Dropping poor grades, lower criteria for the honours' track and doing away with names like "third class".
Universities here are getting kindler and gentler. But life on campus will not become easier, said experts.
Amid concerns of lower standards after recent changes by Singapore's two biggest varsities, educators are confident that the quality of graduates will not suffer.
"It's a message to students that they can relax a little and enjoy learning," said Dr Timothy Chan from private institution SIM Global Education. "But there are still exams and assessment, and they need to do well in the next few years."
Nanyang Technological University (NTU) announced last week that it will allow its freshmen to "remove" F grades in their first year.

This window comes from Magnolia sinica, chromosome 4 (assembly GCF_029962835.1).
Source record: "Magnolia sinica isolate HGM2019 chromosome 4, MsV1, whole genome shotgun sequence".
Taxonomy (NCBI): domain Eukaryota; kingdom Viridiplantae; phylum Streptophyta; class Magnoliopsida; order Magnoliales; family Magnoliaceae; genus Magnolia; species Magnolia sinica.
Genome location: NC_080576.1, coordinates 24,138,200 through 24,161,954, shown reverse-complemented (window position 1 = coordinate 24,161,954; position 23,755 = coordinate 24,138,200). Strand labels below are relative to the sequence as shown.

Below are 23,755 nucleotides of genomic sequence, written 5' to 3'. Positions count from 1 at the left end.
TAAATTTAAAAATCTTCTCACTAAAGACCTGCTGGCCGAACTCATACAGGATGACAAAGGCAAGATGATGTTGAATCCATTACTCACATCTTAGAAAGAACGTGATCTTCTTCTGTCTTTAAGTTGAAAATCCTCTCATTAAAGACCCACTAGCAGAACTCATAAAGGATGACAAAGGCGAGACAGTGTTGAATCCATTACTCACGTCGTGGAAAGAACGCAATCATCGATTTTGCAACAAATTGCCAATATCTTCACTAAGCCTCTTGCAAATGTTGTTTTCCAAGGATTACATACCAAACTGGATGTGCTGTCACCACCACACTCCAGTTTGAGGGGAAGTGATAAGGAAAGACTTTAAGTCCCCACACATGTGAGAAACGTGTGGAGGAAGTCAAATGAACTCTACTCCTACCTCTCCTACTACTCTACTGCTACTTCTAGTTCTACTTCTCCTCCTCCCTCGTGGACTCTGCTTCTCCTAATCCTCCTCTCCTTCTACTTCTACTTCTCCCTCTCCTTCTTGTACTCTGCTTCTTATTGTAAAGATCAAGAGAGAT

The National University of Singapore (NUS) announced a similar change in May. The school also made it easier to qualify for its honours programme and renamed its degrees, tweaking the stigmatised "third class honours", among others.
The changes led to criticisms of lower standards. Some readers who weighed in on The Straits Times' Facebook page asked if these moves are "tactics" to woo students.
But both experts and students believe there are more pros than cons.
An NUS spokesman said its quality of student intake has risen over the years, and its revision of the honours criteria is to allow more deserving students to graduate with honours.
Last year, for instance, students needed grades of ABB to enter its arts and social sciences faculty, compared to Bs and Cs in the late 1990s.